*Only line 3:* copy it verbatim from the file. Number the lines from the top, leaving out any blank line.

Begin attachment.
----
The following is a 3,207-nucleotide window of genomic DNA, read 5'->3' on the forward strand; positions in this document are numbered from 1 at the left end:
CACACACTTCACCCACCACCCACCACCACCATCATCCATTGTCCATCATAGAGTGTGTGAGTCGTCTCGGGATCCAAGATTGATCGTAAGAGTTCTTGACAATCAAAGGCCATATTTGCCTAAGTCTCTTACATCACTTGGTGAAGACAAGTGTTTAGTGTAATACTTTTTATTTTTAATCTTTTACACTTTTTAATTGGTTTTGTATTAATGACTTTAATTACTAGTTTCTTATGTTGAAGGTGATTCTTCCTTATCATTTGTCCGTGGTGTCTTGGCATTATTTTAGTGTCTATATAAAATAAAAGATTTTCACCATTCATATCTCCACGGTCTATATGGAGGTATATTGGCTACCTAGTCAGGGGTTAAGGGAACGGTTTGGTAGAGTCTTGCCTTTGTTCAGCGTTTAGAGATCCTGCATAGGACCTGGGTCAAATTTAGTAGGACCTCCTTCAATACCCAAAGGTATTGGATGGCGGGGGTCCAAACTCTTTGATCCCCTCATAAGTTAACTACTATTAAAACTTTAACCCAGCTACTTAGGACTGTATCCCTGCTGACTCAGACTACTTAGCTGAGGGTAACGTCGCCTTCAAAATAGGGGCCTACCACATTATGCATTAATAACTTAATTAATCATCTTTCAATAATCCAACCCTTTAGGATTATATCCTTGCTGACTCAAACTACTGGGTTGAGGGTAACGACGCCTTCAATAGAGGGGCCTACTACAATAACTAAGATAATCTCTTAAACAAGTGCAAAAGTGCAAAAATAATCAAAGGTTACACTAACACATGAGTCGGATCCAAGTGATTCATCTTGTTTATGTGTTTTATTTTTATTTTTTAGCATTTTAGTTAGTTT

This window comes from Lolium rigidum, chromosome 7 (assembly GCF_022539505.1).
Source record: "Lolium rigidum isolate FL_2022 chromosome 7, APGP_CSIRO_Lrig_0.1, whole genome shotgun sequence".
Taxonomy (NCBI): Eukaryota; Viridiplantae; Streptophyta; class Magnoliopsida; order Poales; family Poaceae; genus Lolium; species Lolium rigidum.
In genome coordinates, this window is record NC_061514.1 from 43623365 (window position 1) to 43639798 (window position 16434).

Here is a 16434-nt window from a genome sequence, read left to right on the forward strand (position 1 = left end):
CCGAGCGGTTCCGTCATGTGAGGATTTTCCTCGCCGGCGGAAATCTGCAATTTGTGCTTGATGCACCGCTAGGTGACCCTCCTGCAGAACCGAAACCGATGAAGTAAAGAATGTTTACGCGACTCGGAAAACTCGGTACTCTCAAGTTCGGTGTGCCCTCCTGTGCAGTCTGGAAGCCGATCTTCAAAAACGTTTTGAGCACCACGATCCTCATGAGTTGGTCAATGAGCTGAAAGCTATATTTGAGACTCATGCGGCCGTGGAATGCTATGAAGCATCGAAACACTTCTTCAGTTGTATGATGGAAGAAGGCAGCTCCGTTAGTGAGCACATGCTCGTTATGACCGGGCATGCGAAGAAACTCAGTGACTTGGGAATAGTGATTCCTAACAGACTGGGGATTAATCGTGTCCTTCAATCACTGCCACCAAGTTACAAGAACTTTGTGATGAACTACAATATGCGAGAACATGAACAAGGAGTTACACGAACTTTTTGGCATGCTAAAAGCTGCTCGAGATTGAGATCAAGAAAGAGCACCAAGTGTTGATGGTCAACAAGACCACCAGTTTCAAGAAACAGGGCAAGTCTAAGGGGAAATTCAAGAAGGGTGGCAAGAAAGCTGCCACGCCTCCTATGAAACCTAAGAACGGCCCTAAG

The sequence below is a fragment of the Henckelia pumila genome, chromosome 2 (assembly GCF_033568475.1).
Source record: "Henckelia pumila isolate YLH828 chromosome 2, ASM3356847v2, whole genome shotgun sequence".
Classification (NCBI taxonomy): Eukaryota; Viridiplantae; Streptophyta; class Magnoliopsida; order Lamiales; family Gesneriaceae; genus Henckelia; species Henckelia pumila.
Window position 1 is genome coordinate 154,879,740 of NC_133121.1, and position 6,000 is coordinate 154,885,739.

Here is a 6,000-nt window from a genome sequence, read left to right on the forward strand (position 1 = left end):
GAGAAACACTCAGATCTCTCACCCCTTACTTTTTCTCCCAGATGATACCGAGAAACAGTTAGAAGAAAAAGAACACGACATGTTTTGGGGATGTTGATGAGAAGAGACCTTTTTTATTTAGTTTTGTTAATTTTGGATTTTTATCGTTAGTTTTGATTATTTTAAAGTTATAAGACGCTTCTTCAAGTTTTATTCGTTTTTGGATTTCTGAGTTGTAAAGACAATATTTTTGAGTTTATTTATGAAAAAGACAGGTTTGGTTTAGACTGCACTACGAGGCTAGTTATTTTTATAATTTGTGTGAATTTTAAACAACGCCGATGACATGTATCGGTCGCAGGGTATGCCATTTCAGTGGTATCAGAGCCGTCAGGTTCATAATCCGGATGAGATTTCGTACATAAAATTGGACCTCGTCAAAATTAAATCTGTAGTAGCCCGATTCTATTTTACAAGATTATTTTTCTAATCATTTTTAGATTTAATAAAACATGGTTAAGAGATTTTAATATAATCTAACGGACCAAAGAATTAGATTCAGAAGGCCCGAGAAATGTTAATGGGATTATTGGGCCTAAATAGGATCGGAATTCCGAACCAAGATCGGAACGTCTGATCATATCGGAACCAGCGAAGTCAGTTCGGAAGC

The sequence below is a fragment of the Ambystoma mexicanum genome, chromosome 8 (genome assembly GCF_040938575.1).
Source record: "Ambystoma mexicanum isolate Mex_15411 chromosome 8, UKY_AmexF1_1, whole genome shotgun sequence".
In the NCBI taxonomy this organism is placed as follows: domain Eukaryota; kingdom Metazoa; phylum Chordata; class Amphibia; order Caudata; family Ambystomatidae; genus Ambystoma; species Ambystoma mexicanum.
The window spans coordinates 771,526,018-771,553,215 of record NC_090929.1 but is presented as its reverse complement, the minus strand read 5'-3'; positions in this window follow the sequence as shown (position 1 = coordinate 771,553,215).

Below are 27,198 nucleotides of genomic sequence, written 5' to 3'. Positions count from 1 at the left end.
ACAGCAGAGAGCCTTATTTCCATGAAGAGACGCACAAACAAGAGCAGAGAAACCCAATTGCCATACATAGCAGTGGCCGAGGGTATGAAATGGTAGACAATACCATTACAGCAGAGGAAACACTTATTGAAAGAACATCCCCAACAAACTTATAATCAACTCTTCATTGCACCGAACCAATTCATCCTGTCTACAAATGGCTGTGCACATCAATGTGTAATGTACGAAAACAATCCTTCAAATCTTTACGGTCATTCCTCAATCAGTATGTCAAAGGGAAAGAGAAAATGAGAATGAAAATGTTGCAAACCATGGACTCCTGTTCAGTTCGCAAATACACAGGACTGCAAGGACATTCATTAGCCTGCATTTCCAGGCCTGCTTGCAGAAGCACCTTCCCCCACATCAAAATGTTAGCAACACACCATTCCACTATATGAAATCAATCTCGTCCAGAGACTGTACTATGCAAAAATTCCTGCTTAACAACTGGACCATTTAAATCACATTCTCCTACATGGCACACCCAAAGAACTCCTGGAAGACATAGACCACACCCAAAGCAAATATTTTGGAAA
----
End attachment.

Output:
This window comes from Lolium rigidum, chromosome 7 (assembly GCF_022539505.1).